Grantmakers recognize the value of supporting effective, well-led organizations -- strong organizations create meaningful changes in the world. To help us understand whether we are making progress in supporting nonprofits in ways that allow them to be successful, GEO conducts field research to track trends in grantmaker practice. In short, we want to know: is grantmaking getting smarter? GEO's 2014 study highlights some important shifts in how grantmakers support nonprofit results, but also reveals where we're falling short. To help inform this study, we convened a nonprofit task force and feature the perspective of nonprofit leaders throughout the report to talk about the impact that smarter grantmaking practices have on their work.

Strengthening Cultural Competency in California's Domestic Violence Field for High-Need, Underserved Populations

July 7, 2014

In 2012, The Blue Shield of California Foundation (BSCF)'s program area Blue Shield Against Violence (BSAV) launched a project called "Strengthening Cultural Competency in California's Domestic Violence Field for High-Need, Underserved Populations" (BSAV CC) to support and promote promising culturally competent practices within the domestic violence field. BSCF enlisted RDP Consulting (RDP) to manage the $2.6 million initiative and to provide capacitybuilding services, and provided two-year grants to 17 community partners across the state of California. The BSAV CC Project specifically sought to support domestic violence-related outreach to Tribal communities, African Americans, and recent immigrant populations.Social Policy Research Associates (SPR) received a grant from BSCF to support the learning and evaluation of this project. Over the two years of the evaluation, SPR conducted 78 phone interviews with community partners, RDP consultants, project-level evaluators, and field leaders. SPR also conducted one-day visits to 11 programs—visits that included interviews with executive directors, board members, outreach staff, key program partners, and clients. Finally, SPR attended project convenings and events, reviewed project documentation (e.g., proposals, reports), and administered two rounds of a social networking survey to all community partners. This Final Report highlights the outcomes of the two-year evaluation, at both the organizational and field levels.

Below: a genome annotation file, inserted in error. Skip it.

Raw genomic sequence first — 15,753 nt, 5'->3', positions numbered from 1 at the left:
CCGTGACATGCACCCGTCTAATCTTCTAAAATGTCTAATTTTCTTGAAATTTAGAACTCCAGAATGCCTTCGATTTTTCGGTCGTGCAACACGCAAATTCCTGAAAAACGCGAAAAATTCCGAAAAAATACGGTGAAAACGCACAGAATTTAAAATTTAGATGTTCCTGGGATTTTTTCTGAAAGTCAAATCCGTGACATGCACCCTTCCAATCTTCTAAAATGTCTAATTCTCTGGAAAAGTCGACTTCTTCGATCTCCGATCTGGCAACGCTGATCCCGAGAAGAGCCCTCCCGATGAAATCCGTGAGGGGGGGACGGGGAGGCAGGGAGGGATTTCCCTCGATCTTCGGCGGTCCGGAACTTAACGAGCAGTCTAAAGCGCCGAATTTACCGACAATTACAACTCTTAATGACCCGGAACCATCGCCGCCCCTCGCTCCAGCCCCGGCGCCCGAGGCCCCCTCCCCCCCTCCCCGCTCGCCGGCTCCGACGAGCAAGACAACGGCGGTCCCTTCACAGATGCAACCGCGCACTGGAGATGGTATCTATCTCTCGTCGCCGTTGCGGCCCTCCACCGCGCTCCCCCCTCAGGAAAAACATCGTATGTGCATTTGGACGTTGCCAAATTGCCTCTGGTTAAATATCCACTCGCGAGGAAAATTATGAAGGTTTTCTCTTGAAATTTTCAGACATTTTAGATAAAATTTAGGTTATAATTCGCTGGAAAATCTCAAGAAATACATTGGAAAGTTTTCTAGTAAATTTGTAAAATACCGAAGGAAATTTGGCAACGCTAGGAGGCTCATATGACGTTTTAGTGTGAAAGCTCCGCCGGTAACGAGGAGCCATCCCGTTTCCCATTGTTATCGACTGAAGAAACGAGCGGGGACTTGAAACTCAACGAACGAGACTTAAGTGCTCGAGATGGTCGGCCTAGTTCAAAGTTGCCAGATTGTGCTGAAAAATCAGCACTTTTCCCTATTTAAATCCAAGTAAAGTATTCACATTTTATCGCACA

Foundation Funding to Address Domestic Violence in California

April 21, 2014

The emotional, physical, and mental health consequences of domestic violence are numerous and ripple not only through generations of families directly impacted, but through communities and society overall. Programs and policies that enable survivors and their families to access services and escape violence are critical to breaking the cycle of violence for future generations. Education and prevention are increasingly important to promote healthy relationships. Eliminating domestic violence in California will require partnership and collaboration among leaders, advocates, and practitioners from local and state government, community organizations, and organized philanthropy. To enable this work, Blue Shield of California Foundation commissioned the Foundation Center to prepare this first-ever examination of the role of U.S. foundations in addressing domestic violence-related issues in California.

The Uninsured at the Starting Line in California: California findings from the 2013 Kaiser Survey of Low-Income Americans and the ACA

February 14, 2014

This report, based on findings from the 2013 Kaiser Survey of Low-Income Americans and the ACA, provides a snapshot of health insurance coverage, health care use and barriers to care, and financial security among insured and uninsured California adults across the income spectrum at the starting line of ACA implementation. The survey, conducted between July and September 2013, is a nationally representative survey that also includes a state-representative sample of over 2,500 nonelderly (age 19-64) adults in California. It was designed to focus on the low- and moderate-income populations in the state and includes over-samples of people in the income range for financial assistance under the ACA (< 138% FPL for Medi-Cal and 139-400% FPL for Covered California), as well as a comparison group with incomes over 400% FPL. The survey includes adults with employer coverage, nongroup, Medi-Cal, and other sources of coverage, as well as those with no health insurance. The California component of the survey and report on its findings complements a report on similar findings for the nation. This survey and report provides new data to help policymakers further understand early challenges in implementing health reform and assist outreach and enrollment workers, health plans, and providers and health systems. This survey also provides a baseline for future assessment of the impact of the ACA in California on health coverage, access, and financial security of low- and moderate-income individuals.